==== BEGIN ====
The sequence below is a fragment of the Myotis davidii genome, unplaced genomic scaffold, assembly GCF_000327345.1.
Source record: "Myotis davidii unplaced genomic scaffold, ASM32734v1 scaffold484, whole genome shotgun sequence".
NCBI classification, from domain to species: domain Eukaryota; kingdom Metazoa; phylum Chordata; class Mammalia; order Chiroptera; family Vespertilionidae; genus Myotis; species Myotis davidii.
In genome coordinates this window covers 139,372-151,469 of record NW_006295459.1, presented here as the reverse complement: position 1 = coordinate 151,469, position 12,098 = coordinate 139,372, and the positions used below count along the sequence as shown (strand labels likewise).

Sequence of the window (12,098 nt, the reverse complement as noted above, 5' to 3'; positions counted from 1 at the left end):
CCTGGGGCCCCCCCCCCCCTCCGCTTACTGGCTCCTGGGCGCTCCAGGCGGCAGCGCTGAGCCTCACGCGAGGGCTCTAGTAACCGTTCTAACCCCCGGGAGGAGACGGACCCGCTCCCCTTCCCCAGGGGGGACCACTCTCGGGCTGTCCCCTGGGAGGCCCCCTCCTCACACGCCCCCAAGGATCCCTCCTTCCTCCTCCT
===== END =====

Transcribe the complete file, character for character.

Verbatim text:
The sequence below is a fragment of the Myotis davidii genome, unplaced genomic scaffold, assembly GCF_000327345.1.
Source record: "Myotis davidii unplaced genomic scaffold, ASM32734v1 scaffold484, whole genome shotgun sequence".
NCBI classification, from domain to species: domain Eukaryota; kingdom Metazoa; phylum Chordata; class Mammalia; order Chiroptera; family Vespertilionidae; genus Myotis; species Myotis davidii.
In genome coordinates this window covers 139,372-151,469 of record NW_006295459.1, presented here as the reverse complement: position 1 = coordinate 151,469, position 12,098 = coordinate 139,372, and the positions used below count along the sequence as shown (strand labels likewise).

Sequence of the window (12,098 nt, the reverse complement as noted above, 5' to 3'; positions counted from 1 at the left end):
CCTGGGGCCCCCCCCCCCCTCCGCTTACTGGCTCCTGGGCGCTCCAGGCGGCAGCGCTGAGCCTCACGCGAGGGCTCTAGTAACCGTTCTAACCCCCGGGAGGAGACGGACCCGCTCCCCTTCCCCAGGGGGGACCACTCTCGGGCTGTCCCCTGGGAGGCCCCCTCCTCACACGCCCCCAAGGATCCCTCCTTCCTCCTCCT